A literate tiger: 'Sangetsuki' (Tiger-Poet) and the tragedy of discordance (pp159-168)
Rie Kido Askew (Monash University)
This paper examines Nakajima Atsushi's celebrated short novel about transformation, 'Sangetsuki' ('Tiger-Poet'). I describe Nakajima's view of literacy and how this view is reflected in 'Sangetsuki'. For Nakajima, literacy is the fruit of knowledge: once eaten, one can never return to one's original state of happiness. In Nakajima's world, to be literate means to experience agony, which is made even more acute when the inner literate mentality is contained within an outer oral appearance. The tragedy of 'Sangetsuki' lies not in the transformation of the hero from literate to oral, but in the incompleteness of the transformation; the hero retains his human mentality even after his physical appearance has been transformed. I also discuss 'Sangetsuki' in relation to the Gothic novel. It has been said that 'Sangetsuki' is Nakajima's version of 'Dr Jekyll and Mr Hyde'. However, if we focus on the issue of literacy, it has much more in common with Frankenstein. For the monster in Frankenstein and the hero in 'Sangetsuki' share the same suffering: the agony of literacy and the tragedy of discordance.
The conundrum of Japanese editorials: Polarized, diversified and homogeneous (pp169-185)
Keizo Nanri (University of Sydney)
This paper analyzes Japanese newspaper editorials on the September 11 terrorist attacks on New York to test the validity of the three major assumptions of current critical scholarship. Are Japanese newspaper editorials homogeneous; polarized into a majority Left and a minority Right; or diversified within the framework of this political opposition? The results suggest that all three are partially correct.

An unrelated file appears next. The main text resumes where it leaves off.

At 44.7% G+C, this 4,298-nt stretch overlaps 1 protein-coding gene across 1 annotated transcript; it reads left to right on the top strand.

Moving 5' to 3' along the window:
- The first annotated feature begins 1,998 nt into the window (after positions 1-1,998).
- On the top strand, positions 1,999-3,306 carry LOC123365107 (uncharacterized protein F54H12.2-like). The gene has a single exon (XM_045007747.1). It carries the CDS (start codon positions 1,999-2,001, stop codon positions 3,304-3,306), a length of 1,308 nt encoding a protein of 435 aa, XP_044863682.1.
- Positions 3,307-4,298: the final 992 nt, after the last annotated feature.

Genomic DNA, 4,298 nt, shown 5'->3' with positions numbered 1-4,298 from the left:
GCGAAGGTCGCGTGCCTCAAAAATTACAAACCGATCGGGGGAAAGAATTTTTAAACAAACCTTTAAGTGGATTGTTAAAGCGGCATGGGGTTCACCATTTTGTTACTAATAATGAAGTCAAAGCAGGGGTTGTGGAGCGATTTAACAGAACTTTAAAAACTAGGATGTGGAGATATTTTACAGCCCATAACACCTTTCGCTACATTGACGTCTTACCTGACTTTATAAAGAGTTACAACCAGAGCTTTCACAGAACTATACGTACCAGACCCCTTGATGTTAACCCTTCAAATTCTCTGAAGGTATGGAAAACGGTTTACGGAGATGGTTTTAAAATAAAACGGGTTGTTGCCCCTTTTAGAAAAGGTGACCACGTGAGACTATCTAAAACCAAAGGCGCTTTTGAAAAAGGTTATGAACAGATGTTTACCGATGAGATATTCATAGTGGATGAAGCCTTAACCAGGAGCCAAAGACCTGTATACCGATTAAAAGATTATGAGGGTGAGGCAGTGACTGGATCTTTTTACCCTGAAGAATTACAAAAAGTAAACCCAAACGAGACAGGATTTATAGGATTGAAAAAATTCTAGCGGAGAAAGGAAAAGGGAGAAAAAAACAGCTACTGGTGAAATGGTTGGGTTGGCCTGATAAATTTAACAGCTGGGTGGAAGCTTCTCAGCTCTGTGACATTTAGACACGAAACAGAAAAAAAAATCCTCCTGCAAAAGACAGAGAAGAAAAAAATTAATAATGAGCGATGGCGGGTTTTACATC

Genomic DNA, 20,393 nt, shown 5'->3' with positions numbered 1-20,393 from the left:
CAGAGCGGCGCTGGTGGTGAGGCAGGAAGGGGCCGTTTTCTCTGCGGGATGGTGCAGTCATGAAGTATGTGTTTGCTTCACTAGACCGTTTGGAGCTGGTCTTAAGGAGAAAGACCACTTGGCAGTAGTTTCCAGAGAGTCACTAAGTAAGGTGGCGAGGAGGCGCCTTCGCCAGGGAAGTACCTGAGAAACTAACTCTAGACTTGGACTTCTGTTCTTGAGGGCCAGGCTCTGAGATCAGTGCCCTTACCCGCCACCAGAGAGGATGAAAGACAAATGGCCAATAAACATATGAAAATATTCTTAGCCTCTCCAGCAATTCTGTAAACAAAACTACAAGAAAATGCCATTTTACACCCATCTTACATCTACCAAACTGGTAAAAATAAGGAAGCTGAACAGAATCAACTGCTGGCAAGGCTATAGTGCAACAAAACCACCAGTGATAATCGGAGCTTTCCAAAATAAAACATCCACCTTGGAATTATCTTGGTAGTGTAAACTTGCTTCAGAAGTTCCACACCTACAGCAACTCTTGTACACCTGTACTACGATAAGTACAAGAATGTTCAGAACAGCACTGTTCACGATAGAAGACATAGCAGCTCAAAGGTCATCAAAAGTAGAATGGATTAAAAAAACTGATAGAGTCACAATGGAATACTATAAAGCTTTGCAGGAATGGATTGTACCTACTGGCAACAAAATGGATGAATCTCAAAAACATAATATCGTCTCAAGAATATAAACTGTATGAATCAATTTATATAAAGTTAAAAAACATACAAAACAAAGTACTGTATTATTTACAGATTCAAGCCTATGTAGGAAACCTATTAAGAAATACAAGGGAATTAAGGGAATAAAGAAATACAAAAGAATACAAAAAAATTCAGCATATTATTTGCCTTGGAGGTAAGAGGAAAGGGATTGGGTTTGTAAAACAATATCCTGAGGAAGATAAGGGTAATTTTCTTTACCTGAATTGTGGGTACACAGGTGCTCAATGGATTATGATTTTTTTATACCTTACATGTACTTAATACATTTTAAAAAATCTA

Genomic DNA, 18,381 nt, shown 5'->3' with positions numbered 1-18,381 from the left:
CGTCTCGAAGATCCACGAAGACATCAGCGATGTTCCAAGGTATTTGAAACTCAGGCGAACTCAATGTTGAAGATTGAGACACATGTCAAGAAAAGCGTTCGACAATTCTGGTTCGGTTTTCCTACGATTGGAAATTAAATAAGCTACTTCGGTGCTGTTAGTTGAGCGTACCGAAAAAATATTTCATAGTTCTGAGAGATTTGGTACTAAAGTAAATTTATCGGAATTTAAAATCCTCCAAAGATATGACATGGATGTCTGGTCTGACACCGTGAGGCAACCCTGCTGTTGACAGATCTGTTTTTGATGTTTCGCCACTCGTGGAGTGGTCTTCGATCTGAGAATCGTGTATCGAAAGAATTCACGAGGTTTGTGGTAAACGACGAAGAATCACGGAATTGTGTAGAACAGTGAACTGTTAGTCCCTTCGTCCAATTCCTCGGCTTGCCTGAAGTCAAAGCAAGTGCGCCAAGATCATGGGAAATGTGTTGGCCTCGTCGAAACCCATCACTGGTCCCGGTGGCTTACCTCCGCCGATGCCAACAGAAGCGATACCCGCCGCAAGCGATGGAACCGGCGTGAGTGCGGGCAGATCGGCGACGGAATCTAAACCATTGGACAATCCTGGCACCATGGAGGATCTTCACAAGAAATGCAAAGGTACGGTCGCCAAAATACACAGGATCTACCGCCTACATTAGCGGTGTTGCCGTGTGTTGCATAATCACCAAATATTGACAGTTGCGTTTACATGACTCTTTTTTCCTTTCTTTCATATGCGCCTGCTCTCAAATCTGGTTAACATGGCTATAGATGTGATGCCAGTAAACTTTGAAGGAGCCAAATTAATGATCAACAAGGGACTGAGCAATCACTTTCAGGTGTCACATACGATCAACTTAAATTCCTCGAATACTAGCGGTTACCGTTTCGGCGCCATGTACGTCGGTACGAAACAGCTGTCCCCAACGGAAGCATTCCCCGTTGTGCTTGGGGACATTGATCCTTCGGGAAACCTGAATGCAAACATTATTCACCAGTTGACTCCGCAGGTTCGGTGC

Farmers' attitudes towards sustainable agriculture in Japan
Simón Pedro Izcara Palacios (Tamaulipas University, Mexico)
In Japan, the need to proceed towards a more sustainable agriculture appears to be a common goal for the Ministry of Agriculture and farmers' organizations. However, agricultural policy aiming at a more sustainable agriculture will only be successful if it corresponds to farmers' values and convictions. Accordingly, the correspondence of young farmers' values and convictions with a new model of sustainable agriculture can help Japanese agriculture move towards sustainability. Nevertheless, mature and elderly farmers (the bulk of the farming sector), concerned principally with agricultural productivity, are more reluctant to redirect farming practices by taking ecological considerations into account. This paper, based on a qualitative methodology, examines the integration of the environment into Japanese agricultural policy, and goes on to analyse Asahikawa farmers' attitudes towards sustainable agriculture.
(This journal is available online at: http://www.tandf.co.uk/journals/titles/10371397.asp)
Posted with permission from the publisher.